By Rodrigo Manterola
5 Tacos, yes I know, there are hundreds, but we’re going to start with the top 5.
Tacos are probably Mexico’s best-known street food in the world in with fair credit to it as tacos are an institution in the Mexican Psyche. But what is a taco?
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What is a Taco?
Yeah… that maybe the technical explanation but leaves out so much.
A taco is a connection we Mexicans have with our culture, a taco is a special relationship with your food, with no obstacles of any kind, a complete contact.
Since prehispanic times, tortillas where the hearth of our food, the original Nahuatl language that was spoken by Aztecs and many others for thousands of years, and still spoken to this day call them Tlaxcalli
Today and thanks to our Spanish language and customization we call them tortillas.
Now that we got the history down let’s get to the fun part.
Now, what do you put in a taco? The answer is anything and everything, from beef to pork or chicken, seafood, vegetables, cheese, you name it, but in Baja, the king is the Fish Taco, closely followed by Machaca Tacos.
Now, not all tacos are created equal and here a list of the top famous tacos in Baja and also all around Mexico.
Read our article 10 Reasons why you should Explore and Discover Baja
Fish Tacos Baja style
Recipe included at the end of this article
Tacos de Pescado or fish tacos are Baja California’s most famous dish and popularized in the US by the Rubio’s Coastal Grill restaurants “Fresh-Mex” in the early 1980s.
The legend states that Ralph Rubio; founder of Rubio’s was on a spring break trip to San Felipe in Baja California when he tried the fish tacos from a street vendor and got inspired by the almost religious experience and the rest is history.
History of the Fish Taco Baja style
Ensenada in the 1960s was a very different place, a small fishing port on the Pacific coast of Baja California, where goods were trade and fish tacos were born.
According to the story, a fisherman known by the nickname Bachihualato (maybe he was from Bachigualato Sinaloa, Mexico) sold beef tacos by the pier and often, people would ask him to try some of the fresh fish caught in the area.
One day, the story goes, he decided to start selling a kind of fish fairly widespread in Baja California but not so popular amongst consumers: the little angelfish or angel of the Pacific fish.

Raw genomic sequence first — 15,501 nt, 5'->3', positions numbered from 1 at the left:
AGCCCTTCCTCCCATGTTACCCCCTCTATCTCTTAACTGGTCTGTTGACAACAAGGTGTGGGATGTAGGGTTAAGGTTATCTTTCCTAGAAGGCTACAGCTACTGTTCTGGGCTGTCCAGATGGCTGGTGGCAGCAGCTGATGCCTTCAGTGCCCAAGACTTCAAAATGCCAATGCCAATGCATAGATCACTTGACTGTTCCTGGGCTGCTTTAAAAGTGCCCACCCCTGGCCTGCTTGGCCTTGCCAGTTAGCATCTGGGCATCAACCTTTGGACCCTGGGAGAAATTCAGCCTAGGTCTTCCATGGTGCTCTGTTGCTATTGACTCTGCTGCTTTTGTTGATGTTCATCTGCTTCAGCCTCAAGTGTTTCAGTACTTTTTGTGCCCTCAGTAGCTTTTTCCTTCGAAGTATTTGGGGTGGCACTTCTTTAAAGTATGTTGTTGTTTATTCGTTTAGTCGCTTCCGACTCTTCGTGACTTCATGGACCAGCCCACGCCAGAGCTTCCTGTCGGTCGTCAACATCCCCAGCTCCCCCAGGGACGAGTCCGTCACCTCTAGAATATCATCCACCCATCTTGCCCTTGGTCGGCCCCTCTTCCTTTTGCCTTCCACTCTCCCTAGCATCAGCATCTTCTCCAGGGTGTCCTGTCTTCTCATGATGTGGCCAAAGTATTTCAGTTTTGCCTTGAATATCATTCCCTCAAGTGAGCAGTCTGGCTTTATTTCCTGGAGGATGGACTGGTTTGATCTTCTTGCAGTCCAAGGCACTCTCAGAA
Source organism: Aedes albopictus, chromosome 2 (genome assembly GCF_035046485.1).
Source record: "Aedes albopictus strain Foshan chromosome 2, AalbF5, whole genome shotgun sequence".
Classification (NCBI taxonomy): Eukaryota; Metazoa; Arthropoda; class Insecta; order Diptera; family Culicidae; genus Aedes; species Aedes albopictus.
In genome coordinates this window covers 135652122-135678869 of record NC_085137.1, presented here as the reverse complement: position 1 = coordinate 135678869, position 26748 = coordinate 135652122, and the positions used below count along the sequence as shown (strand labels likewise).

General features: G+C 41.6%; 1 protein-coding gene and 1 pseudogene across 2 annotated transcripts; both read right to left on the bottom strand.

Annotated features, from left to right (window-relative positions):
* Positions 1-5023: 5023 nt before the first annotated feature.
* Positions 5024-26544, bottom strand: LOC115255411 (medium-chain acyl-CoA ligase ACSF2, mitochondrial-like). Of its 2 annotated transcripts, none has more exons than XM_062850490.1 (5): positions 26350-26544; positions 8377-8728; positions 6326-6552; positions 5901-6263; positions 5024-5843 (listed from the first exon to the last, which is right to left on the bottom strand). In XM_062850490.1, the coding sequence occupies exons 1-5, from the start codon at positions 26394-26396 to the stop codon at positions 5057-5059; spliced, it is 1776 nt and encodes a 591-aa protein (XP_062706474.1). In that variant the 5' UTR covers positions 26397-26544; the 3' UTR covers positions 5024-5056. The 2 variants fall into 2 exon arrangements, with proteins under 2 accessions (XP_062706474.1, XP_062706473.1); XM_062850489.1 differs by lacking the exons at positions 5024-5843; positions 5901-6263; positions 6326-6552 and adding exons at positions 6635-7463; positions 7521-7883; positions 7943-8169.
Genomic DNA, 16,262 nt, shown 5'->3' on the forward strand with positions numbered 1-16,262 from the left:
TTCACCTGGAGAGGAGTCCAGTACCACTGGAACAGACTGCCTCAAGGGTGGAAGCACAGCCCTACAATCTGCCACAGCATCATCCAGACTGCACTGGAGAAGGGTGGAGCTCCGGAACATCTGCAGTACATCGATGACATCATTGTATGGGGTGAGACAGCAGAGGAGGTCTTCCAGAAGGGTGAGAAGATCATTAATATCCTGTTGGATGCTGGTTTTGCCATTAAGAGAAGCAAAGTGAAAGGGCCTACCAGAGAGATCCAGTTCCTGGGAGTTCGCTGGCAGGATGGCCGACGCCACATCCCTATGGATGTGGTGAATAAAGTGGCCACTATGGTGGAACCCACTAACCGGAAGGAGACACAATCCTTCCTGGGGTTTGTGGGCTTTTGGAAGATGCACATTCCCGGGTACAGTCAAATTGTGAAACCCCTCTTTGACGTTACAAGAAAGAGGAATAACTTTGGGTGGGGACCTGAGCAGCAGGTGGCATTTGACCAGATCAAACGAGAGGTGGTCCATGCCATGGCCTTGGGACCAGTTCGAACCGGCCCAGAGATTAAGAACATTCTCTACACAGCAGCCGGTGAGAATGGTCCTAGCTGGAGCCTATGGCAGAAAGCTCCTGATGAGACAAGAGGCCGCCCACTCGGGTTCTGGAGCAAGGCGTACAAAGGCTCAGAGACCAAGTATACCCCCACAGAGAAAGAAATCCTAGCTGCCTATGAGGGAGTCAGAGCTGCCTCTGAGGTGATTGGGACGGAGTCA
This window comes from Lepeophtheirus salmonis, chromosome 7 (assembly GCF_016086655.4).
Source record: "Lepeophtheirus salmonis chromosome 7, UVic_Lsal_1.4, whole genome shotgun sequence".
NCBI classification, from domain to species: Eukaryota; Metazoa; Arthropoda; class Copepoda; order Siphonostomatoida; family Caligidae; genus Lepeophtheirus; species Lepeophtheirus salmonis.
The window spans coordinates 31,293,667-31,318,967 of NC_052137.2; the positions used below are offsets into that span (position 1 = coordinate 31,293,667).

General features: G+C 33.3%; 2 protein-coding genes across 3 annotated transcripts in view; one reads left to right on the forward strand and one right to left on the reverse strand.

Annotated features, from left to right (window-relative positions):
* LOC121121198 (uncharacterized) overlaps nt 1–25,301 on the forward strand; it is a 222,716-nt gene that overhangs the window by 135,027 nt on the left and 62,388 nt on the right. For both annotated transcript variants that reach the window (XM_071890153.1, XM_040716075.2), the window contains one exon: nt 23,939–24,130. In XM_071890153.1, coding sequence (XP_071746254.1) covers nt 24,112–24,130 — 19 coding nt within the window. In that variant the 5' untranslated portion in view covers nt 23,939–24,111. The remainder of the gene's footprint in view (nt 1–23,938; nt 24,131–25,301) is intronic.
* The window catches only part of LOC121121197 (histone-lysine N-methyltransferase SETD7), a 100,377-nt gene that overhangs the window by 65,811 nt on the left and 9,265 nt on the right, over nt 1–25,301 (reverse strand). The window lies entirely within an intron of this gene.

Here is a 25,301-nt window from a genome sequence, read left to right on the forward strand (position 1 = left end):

The tacos of Bachihualato began to have great success among locals, tourists and fishermen from the US who by then were flooding some of Baja’s beaches looking from a nice catch of the day.
Some say this taco master found a way to prevent the fish from sticking to the pan by adding flour and finally, a batter made of flour and beer similar to tempura, probably inspired by the Japanese population that emigrated to Mexico and particularly, to Baja California, during the first part of the twentieth century.
Fish Tacos are still Baja’s numero 1 when you talk about tacos, but definitively not the only tacos in Baja
Shrimp tacos or better known as Tacos de Camaron are another Baja’s specialty and with very similar origins.
Unlike its cousin the fish tacos or Tacos de Pescado, Shrimp Tacos bare a long list of variations and alt-recipes from the different municipalities in Baja California and Baja California Sur.
- Shrimp tacos Tijuana style
- Shrimp tacos Ensenada style
- Shrimp tacos La Paz style
- Shrimp tacos Cabo style
They all have basic origins but the sky is the limit when it comes to food recipes
Tacos de Birria is not original from Baja but from the west-central part of Mexico, Jalisco.
Some say the tradition started when the Spaniards brought goats to the Mexican territory in the 16th century, these goats were not used for their meat but for their milk to make cheese.
The local indigenous population, tough as they were, saw no problem in including goat meat into their very low meat content recipes, added some spices and chiles and through time the recipe evolved to what we know now.
The original recipe calls for an underground process were the meat is placed in a pit and slowly cooked for hours. Newer and easer techniques now include gas ovens and even electric slow cookers.
Today you can find Birria Tacos made with the traditional goat meat, but also beef, chicken and even fish.
Birria is a dish for the masses, something you see in weddings particularly the day after as a remedy for hungover.
Tacos al Pastor
Tacos al Pastor or “shepherds style tacos” are made of thin pork steaks, mainly leg and loin, seasoned, skewered and overlapped on one another on a vertical rotisserie with a pineapple on top while flame-broiled as it spins.
These incredibly popular tacos have made their way to every state in Mexico and have even spread to the United States and other countries.
In some places of northern Mexico, it is also known as Taco de Adobada, or as Tacos de Trompo.
If served on a flour tortilla with cheese, they are called Gringas
Beef and chicken options are available in some Taquerias
Tacos de Suadero
Suadero in Mexican cuisine is an institution particularly in the center of Mexico. Suadero is a thin cut of meat from the area between the belly and the leg, which can be cow or pork.
Suadero is noted for having a smooth texture; traditionally dip fried and served in corn tortillas.
You will find it in taco stands who also sale “bisteck, chorizo, and longaniza tacos”
Now you know, on your next visit to Baja and any other part of Mexico, go out there and get some tacos!
Fish Taco Recipe
So what’s in a fish taco?
The recipe for a fish taco varies from taco stand to taco stand but the general consensus for the original recipe is:
- Corn tortillas
- Sour cream
- Dark beer (Negra Modelo)
- Firm white fish (such as catfish, cod, halibut or tilapia), cut into 8 x 2 cm strips
- Green cabbage, finely crushed
- Avocado, sliced
- Fresh cilantro
- Vegetable oil (for frying)
Check out our full recipe and how-to video here